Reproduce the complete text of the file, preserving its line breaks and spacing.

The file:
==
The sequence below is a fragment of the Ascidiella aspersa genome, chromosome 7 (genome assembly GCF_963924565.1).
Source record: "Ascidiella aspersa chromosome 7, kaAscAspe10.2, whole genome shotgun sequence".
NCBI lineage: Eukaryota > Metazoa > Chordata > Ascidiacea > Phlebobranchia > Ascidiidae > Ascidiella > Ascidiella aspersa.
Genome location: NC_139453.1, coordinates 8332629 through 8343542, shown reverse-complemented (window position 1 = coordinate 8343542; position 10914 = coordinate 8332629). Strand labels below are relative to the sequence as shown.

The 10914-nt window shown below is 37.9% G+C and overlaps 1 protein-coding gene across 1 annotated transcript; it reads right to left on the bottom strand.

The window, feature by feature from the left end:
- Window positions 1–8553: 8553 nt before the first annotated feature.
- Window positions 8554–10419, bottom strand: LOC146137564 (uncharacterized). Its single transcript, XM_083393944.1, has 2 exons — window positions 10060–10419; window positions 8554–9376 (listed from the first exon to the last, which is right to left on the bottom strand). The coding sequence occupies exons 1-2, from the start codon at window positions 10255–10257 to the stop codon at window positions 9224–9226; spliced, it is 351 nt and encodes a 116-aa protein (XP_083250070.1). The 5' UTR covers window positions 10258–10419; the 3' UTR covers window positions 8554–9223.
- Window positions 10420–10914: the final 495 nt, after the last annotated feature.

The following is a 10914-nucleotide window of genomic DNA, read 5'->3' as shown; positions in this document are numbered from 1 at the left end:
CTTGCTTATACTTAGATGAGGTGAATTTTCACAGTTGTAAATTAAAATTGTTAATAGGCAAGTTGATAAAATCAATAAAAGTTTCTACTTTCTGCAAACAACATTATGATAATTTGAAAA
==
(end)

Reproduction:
The sequence below is a fragment of the Ascidiella aspersa genome, chromosome 7 (genome assembly GCF_963924565.1).
Source record: "Ascidiella aspersa chromosome 7, kaAscAspe10.2, whole genome shotgun sequence".
NCBI lineage: Eukaryota > Metazoa > Chordata > Ascidiacea > Phlebobranchia > Ascidiidae > Ascidiella > Ascidiella aspersa.
Genome location: NC_139453.1, coordinates 8332629 through 8343542, shown reverse-complemented (window position 1 = coordinate 8343542; position 10914 = coordinate 8332629). Strand labels below are relative to the sequence as shown.

The 10914-nt window shown below is 37.9% G+C and overlaps 1 protein-coding gene across 1 annotated transcript; it reads right to left on the bottom strand.

The window, feature by feature from the left end:
- Window positions 1–8553: 8553 nt before the first annotated feature.
- Window positions 8554–10419, bottom strand: LOC146137564 (uncharacterized). Its single transcript, XM_083393944.1, has 2 exons — window positions 10060–10419; window positions 8554–9376 (listed from the first exon to the last, which is right to left on the bottom strand). The coding sequence occupies exons 1-2, from the start codon at window positions 10255–10257 to the stop codon at window positions 9224–9226; spliced, it is 351 nt and encodes a 116-aa protein (XP_083250070.1). The 5' UTR covers window positions 10258–10419; the 3' UTR covers window positions 8554–9223.
- Window positions 10420–10914: the final 495 nt, after the last annotated feature.

The following is a 10914-nucleotide window of genomic DNA, read 5'->3' as shown; positions in this document are numbered from 1 at the left end:
CTTGCTTATACTTAGATGAGGTGAATTTTCACAGTTGTAAATTAAAATTGTTAATAGGCAAGTTGATAAAATCAATAAAAGTTTCTACTTTCTGCAAACAACATTATGATAATTTGAAAA